If you look at the safety requirements behind human safety-critical spacecraft, you can get the idea. 100% path coverage.

That means every possible path through the code has to be executed at least once by your tests. It's stricter than branch coverage which is stricter than line coverage.

Say you've got the following...


if (b == 7)
{
    b--;
}
else if (b != 0
{
    b = 40;
}

if (a > 90)
{
    c = false;
}

System.out.println(a + b);

What are your paths? Whatever ends up getting tested here, maybe asserting the values of a, b, and c, you'll need to run those assertions through -

  • the first if with the second if
  • the first if without the second if
  • the else if with the second if
  • the else if without the second if
  • just the second if
  • none of the conditionals

The big question mark is how much of this responsibility will fall on self-driving car engineers. It might just go to dedicated software engineers in test.

When actual self-driving car engineer job postings begin going up, I guess we'll get a better idea.

Conclusion

When the self-driving car engineer nanodegree was announced, I gave it serious thought. As someone with relevant software experience already I can assume it'd be easy to get hired afterward.

However, mostly for the "location" reason mentioned above above, I'm not applying.

I do believe it would be better for many ~18-year-olds than going to college.

The Truth About Most of Corporate IT

At this point I've been in two full-time programming positions. I've learned how a handful of other firms operate through infosec work on the side, and testimonies from friends. My eyes are open.

When you're looking to work in IT, there are some things you need to be aware of.

Legacy code

I'm sure you've heard bad things about legacy code. It's often used as the butt of a joke by technical writers.

In the back of your mind, you probably think "I'm supposed to laugh at these jokes, however in reality things can't be that bad, right?"

Wrong. Things are that bad.

Legacy code = when our technology was first starting to get outdated and old (or practices were deprecating), instead of doing an overhaul or updates then, we ignored the warning signs and kept building onto it and now everything's a real shit show and you have to put up with it.

You want to go:

  • "Uhhhhh Internet Explorer shouldn't be the only supported browser."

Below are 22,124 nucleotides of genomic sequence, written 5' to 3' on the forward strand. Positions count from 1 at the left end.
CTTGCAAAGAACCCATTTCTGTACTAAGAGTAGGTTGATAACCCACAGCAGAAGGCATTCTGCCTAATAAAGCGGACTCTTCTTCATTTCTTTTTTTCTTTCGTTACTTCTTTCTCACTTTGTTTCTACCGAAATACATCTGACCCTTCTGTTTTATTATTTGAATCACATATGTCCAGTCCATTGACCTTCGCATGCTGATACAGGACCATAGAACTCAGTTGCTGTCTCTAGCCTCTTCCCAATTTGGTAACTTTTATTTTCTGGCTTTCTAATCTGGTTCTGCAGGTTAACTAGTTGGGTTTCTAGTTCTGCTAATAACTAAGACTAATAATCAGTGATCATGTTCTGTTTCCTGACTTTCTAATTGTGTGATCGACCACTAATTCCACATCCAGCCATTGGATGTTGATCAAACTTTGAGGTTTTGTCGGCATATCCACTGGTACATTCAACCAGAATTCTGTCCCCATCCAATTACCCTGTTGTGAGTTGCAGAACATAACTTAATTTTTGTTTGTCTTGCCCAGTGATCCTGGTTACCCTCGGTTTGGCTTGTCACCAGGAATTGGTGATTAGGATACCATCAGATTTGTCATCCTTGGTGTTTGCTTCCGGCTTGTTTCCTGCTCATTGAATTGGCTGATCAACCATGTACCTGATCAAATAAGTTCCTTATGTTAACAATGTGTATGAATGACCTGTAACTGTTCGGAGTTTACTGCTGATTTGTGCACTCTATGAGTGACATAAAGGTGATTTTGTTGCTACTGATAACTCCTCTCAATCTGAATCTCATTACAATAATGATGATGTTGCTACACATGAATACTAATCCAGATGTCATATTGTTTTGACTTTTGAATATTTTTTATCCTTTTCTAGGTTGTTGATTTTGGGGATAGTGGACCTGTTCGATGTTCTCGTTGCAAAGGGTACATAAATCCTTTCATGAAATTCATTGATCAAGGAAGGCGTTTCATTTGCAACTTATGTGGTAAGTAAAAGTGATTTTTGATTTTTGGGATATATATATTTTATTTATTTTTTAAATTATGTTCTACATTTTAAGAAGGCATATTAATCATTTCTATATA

• "Tables shouldn't be used to style a page."
  • "MongoDB is the least appropriate database for financial transactions."
  • "Why can I perfectly replicate the session by copying unencrypted cookie data?"
  • "Netscape doesn't exist any more."
  • "There is presently zero browser support for this."
  • "Money shouldn't be a float."
  • And so on.

What does the rational-thinking person do when their house is falling apart? They fix the house. They wouldn't dream of putting on an addition. The house itself is falling apart, after all.

Legacy code is a house that's falling apart. And you'll be asked to build additions onto it. Watch out for rusty tetanus nails and falling beams.

Image credit - Dreamstime
Image credit - Dreamstime

Doing nothing

One of my close friends had a technical support internship this last summer. He would tell stories about how he sat at work all day, doing nothing. Like one call would come in a day.

I thought, "Surely he must be exaggerating."

Then I started my first programming position. For the last half of my first day, after a tour and lunch, I sat there doing nothing.

"This must just be a first day thing."

Then for the next couple days I did nothing. My supervisor came over at one point, and I go, "Is there something I'm supposed to be doing?"

I got some documentation to read and installs to do. That took me two days.

In the task / performance management system, the due date was a month out.

I would look at everyone else, at their monitors. They were talking about vacations or cookie recipes off Facebook, going on cruise websites, using their phones to go on Facebook, watching YouTube videos, whining, staring off into space.